Variability in cultural knowledge about illness within an identified setting was first systematically addressed by Fabrega in the Mayan community of Zinacantan, Mexico (Fabrega, 1970; Fabrega & Silver, chapter 7, 1973). A form of term-frame interview was used where a set of 18 illness terms were paired with 24 possible bodily disturbances (symptoms). Two groups—one composed of 30 practicing h'iloletik (shamans) and the other 30 laymen—were compared. A chi-square analysis found no significant differences between the groups (see Garro, 1986, p. 352).
As noted above, Weller (1983, 1984a) relied upon the extent of intracultural variability as a way for assessing what is culturally shared. Along with Boster's (1980) finding that consensus indicates shared knowledge, Weller's work exploring the implications of intraindi-vidual and interindividual agreement for identifying individuals with cultural expertise foreshadows the formal development of cultural consensus theory (Weller, 1984b). Cultural consensus (Romney, Weller, & Batchelder, 1986) refers to both a theory and a mathematical model for "estimating how much of a given domain of culture each individual informant 'knows' (called cultural competence in the theory) as well as estimating the 'correct' cultural response to each question that can be asked about the particular domain of culture under consideration" (Romney, 1994, pp. 268-269). Prompted by the "need to find more objective ways to investigate culture" (Romney et al., 1986, p. 314) and given the existence of intracultural variability, cultural consensus theory "helps describe and measure the extent to which cultural beliefs are shared . . . If the beliefs represented by the data are not shared, the analysis will show this" (Romney, 1999, p. S103). A reanalysis of the contagion and hot-cold rankings from the urban Guatemalan women (Weller, 1984a) was presented in the article introducing the cultural consensus model (Romney et al., 1986, pp. 327-329) and reinforced the earlier findings— cultural consensus characterized the contagion rankings but not the hot-cold rankings—leading the authors to conclude that "informants do not share a coherent set of cultural beliefs concerning what diseases require hot or cold medicines" (Romney et al., 1986, p. 328).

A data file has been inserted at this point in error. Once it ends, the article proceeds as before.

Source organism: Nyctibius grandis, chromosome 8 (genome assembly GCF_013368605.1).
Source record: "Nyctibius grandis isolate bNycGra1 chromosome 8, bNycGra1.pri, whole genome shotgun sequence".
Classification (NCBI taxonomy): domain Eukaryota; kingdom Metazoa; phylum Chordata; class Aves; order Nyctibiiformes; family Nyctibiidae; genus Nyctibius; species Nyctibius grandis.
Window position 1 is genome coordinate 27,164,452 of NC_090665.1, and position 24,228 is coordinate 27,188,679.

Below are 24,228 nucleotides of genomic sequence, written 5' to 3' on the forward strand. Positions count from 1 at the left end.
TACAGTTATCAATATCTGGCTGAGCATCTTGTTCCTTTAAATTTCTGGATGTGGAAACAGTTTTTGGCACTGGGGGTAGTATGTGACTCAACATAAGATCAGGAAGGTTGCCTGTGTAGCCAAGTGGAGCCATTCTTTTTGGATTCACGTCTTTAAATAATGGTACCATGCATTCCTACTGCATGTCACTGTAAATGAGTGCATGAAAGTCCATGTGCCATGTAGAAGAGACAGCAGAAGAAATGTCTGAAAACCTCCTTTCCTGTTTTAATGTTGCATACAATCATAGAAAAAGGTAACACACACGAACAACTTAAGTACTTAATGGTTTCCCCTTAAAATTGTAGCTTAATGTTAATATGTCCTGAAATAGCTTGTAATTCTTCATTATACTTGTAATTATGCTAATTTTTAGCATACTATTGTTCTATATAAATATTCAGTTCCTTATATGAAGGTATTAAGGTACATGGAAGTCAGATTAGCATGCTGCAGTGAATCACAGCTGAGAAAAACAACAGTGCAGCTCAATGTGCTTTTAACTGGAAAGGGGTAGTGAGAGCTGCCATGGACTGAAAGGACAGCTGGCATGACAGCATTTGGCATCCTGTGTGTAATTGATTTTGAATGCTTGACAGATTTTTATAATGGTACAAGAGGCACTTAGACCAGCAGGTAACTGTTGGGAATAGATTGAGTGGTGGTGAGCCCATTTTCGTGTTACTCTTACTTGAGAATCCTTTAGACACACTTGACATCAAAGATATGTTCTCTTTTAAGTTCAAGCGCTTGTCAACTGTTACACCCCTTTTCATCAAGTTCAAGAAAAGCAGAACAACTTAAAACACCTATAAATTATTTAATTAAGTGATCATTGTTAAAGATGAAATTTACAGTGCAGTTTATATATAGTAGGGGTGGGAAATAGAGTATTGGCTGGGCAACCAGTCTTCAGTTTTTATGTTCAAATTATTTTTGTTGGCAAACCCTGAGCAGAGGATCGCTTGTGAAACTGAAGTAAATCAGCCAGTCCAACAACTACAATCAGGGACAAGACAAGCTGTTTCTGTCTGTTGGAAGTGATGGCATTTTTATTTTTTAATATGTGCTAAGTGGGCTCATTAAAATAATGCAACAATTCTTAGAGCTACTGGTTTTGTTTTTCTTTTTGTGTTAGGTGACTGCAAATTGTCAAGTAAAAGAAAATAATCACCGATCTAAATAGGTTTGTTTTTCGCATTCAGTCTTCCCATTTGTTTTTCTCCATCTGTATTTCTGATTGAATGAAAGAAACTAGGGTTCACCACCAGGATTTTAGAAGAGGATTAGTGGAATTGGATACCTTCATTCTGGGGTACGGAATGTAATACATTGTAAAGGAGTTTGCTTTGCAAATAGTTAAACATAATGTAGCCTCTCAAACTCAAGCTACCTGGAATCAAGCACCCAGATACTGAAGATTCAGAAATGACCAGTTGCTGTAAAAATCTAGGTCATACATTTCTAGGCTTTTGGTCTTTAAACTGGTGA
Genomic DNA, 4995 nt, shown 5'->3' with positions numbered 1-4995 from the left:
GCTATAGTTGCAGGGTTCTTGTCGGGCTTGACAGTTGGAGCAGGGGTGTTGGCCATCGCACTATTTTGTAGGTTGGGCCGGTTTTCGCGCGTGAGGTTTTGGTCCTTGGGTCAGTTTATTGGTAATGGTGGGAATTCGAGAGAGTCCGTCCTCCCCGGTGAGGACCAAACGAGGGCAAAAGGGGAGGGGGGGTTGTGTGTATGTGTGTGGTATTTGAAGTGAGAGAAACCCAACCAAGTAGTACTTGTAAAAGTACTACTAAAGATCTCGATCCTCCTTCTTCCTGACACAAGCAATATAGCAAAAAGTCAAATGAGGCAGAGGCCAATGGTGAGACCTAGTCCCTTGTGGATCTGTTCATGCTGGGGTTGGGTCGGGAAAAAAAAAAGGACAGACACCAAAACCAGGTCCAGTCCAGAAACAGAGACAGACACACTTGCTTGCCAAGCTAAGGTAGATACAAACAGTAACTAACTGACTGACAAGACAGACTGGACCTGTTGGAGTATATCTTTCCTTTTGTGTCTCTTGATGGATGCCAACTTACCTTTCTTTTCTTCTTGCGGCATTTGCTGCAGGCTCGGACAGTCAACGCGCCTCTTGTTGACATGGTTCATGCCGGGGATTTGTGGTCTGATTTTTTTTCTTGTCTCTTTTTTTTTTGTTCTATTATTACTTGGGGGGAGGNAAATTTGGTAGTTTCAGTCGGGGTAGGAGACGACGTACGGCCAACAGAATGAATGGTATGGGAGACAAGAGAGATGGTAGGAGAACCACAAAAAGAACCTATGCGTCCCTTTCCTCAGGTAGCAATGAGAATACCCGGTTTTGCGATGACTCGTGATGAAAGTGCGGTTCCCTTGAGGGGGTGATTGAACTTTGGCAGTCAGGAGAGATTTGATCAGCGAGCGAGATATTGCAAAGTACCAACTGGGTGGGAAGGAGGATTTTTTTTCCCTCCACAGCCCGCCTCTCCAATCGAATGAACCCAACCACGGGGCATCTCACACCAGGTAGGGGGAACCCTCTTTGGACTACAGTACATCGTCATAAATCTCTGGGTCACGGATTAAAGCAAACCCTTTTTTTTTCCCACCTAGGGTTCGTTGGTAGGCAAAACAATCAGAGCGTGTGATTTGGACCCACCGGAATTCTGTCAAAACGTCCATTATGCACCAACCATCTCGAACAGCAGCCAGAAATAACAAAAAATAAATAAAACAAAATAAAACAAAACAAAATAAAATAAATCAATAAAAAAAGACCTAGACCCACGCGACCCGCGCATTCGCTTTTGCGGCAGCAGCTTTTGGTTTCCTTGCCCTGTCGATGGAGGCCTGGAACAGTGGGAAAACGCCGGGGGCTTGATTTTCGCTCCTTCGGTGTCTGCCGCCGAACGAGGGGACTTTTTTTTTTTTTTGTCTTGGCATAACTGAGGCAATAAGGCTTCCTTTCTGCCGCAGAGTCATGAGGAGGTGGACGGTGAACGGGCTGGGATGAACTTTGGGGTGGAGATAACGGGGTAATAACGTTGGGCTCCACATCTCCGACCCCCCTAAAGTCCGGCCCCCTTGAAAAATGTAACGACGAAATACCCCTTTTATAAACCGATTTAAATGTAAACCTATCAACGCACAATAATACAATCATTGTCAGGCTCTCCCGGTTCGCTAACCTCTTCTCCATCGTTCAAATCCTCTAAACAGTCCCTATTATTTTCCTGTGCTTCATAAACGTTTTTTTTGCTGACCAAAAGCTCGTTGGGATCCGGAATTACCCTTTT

Another study exploring variation in cultural knowledge about illness and its treatment compared curers and non-curers (all women) in Pichataro using responses from a term-frame interview (Garro, 1986). The Quadratic Assignment Program (Hubert & Schultz, 1976) was used to test three alternative hypotheses of interinformant agreement. Although not originally analyzed using the cultural consensus approach, a reanalysis illustrated both sharing and variability within cultural consensus theory (Garro, 2000a, pp. 281-283). The cultural consensus findings were consistent with a high level of sharing in cultural knowledge across both the curers and non-curers. Yet, there was variability in the extent to which individuals could be said to represent this shared knowledge. A specific prediction was that curers, by virtue of their greater experience in dealing with illness and differential opportunities to learn about it, would better represent shared cultural knowledge as evidenced by higher overall levels of agreement (consensus) within this group. This hypothesis was supported but it was also discovered that there was a confounding with age such that older individuals, irrespective of curer status (and curers tended to be older), also agreed more among each other. Like curers, older individuals were socially positioned to have learned more, and hence share more knowledge about illness. Both of these findings were consistent with cultural consensus theory's conceptualization of variation across informants as indicating measurable differences in the amount of knowledge about a cultural domain, with some knowing more than others.
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